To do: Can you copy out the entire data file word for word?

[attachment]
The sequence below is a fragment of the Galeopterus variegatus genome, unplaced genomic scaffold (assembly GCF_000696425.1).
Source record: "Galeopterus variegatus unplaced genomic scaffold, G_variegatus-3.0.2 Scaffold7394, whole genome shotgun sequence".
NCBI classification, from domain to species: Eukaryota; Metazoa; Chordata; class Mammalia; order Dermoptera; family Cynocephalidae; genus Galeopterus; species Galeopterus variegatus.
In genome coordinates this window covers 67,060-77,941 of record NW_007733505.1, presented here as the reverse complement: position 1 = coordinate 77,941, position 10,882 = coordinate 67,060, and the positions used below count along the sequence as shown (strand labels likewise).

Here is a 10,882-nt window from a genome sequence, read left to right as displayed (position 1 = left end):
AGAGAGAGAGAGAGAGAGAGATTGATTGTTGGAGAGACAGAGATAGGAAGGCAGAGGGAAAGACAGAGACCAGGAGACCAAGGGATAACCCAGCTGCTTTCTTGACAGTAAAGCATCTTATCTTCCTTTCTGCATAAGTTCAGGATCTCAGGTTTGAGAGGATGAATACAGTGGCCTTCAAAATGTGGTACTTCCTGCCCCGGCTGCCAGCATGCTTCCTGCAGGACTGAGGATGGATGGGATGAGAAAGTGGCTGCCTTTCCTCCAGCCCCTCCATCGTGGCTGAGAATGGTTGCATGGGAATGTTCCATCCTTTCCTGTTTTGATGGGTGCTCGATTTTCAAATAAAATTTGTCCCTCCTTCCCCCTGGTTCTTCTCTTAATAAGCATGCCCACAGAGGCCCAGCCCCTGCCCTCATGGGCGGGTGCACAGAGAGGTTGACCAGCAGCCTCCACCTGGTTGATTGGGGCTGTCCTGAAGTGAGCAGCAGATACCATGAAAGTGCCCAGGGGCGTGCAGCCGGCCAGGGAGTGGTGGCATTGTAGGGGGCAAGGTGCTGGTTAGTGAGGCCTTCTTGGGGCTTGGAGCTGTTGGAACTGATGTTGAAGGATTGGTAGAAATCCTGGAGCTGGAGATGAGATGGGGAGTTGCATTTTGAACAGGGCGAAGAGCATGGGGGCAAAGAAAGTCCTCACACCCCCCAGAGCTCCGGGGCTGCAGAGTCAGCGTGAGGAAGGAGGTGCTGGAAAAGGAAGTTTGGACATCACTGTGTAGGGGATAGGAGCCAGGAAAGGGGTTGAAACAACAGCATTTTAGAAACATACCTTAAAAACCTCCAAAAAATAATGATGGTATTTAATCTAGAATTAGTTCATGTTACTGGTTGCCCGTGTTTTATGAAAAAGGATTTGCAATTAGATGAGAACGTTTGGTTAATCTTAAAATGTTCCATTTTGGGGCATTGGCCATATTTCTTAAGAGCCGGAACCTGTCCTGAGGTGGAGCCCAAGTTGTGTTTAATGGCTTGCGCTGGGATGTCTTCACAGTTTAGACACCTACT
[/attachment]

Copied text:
The sequence below is a fragment of the Galeopterus variegatus genome, unplaced genomic scaffold (assembly GCF_000696425.1).
Source record: "Galeopterus variegatus unplaced genomic scaffold, G_variegatus-3.0.2 Scaffold7394, whole genome shotgun sequence".
NCBI classification, from domain to species: Eukaryota; Metazoa; Chordata; class Mammalia; order Dermoptera; family Cynocephalidae; genus Galeopterus; species Galeopterus variegatus.
In genome coordinates this window covers 67,060-77,941 of record NW_007733505.1, presented here as the reverse complement: position 1 = coordinate 77,941, position 10,882 = coordinate 67,060, and the positions used below count along the sequence as shown (strand labels likewise).

Here is a 10,882-nt window from a genome sequence, read left to right as displayed (position 1 = left end):
AGAGAGAGAGAGAGAGAGAGATTGATTGTTGGAGAGACAGAGATAGGAAGGCAGAGGGAAAGACAGAGACCAGGAGACCAAGGGATAACCCAGCTGCTTTCTTGACAGTAAAGCATCTTATCTTCCTTTCTGCATAAGTTCAGGATCTCAGGTTTGAGAGGATGAATACAGTGGCCTTCAAAATGTGGTACTTCCTGCCCCGGCTGCCAGCATGCTTCCTGCAGGACTGAGGATGGATGGGATGAGAAAGTGGCTGCCTTTCCTCCAGCCCCTCCATCGTGGCTGAGAATGGTTGCATGGGAATGTTCCATCCTTTCCTGTTTTGATGGGTGCTCGATTTTCAAATAAAATTTGTCCCTCCTTCCCCCTGGTTCTTCTCTTAATAAGCATGCCCACAGAGGCCCAGCCCCTGCCCTCATGGGCGGGTGCACAGAGAGGTTGACCAGCAGCCTCCACCTGGTTGATTGGGGCTGTCCTGAAGTGAGCAGCAGATACCATGAAAGTGCCCAGGGGCGTGCAGCCGGCCAGGGAGTGGTGGCATTGTAGGGGGCAAGGTGCTGGTTAGTGAGGCCTTCTTGGGGCTTGGAGCTGTTGGAACTGATGTTGAAGGATTGGTAGAAATCCTGGAGCTGGAGATGAGATGGGGAGTTGCATTTTGAACAGGGCGAAGAGCATGGGGGCAAAGAAAGTCCTCACACCCCCCAGAGCTCCGGGGCTGCAGAGTCAGCGTGAGGAAGGAGGTGCTGGAAAAGGAAGTTTGGACATCACTGTGTAGGGGATAGGAGCCAGGAAAGGGGTTGAAACAACAGCATTTTAGAAACATACCTTAAAAACCTCCAAAAAATAATGATGGTATTTAATCTAGAATTAGTTCATGTTACTGGTTGCCCGTGTTTTATGAAAAAGGATTTGCAATTAGATGAGAACGTTTGGTTAATCTTAAAATGTTCCATTTTGGGGCATTGGCCATATTTCTTAAGAGCCGGAACCTGTCCTGAGGTGGAGCCCAAGTTGTGTTTAATGGCTTGCGCTGGGATGTCTTCACAGTTTAGACACCTACT